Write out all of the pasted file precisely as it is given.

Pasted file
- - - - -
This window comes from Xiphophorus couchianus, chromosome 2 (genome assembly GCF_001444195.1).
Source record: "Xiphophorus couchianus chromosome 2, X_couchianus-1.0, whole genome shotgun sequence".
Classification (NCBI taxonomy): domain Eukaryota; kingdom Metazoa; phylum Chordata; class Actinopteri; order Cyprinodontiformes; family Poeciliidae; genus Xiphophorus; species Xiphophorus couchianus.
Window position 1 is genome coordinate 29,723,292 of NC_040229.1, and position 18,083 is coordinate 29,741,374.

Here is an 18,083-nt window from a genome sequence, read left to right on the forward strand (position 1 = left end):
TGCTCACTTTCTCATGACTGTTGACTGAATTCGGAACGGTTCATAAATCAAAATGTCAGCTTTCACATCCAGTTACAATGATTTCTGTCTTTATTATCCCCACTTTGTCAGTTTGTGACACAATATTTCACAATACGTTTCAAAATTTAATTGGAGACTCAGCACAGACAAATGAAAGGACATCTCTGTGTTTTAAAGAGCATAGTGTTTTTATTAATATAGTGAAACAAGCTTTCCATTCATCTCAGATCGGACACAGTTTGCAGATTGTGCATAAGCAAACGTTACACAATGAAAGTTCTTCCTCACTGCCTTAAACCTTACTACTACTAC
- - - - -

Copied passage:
This window comes from Xiphophorus couchianus, chromosome 2 (genome assembly GCF_001444195.1).
Source record: "Xiphophorus couchianus chromosome 2, X_couchianus-1.0, whole genome shotgun sequence".
Classification (NCBI taxonomy): domain Eukaryota; kingdom Metazoa; phylum Chordata; class Actinopteri; order Cyprinodontiformes; family Poeciliidae; genus Xiphophorus; species Xiphophorus couchianus.
Window position 1 is genome coordinate 29,723,292 of NC_040229.1, and position 18,083 is coordinate 29,741,374.

Here is an 18,083-nt window from a genome sequence, read left to right on the forward strand (position 1 = left end):
TGCTCACTTTCTCATGACTGTTGACTGAATTCGGAACGGTTCATAAATCAAAATGTCAGCTTTCACATCCAGTTACAATGATTTCTGTCTTTATTATCCCCACTTTGTCAGTTTGTGACACAATATTTCACAATACGTTTCAAAATTTAATTGGAGACTCAGCACAGACAAATGAAAGGACATCTCTGTGTTTTAAAGAGCATAGTGTTTTTATTAATATAGTGAAACAAGCTTTCCATTCATCTCAGATCGGACACAGTTTGCAGATTGTGCATAAGCAAACGTTACACAATGAAAGTTCTTCCTCACTGCCTTAAACCTTACTACTACTAC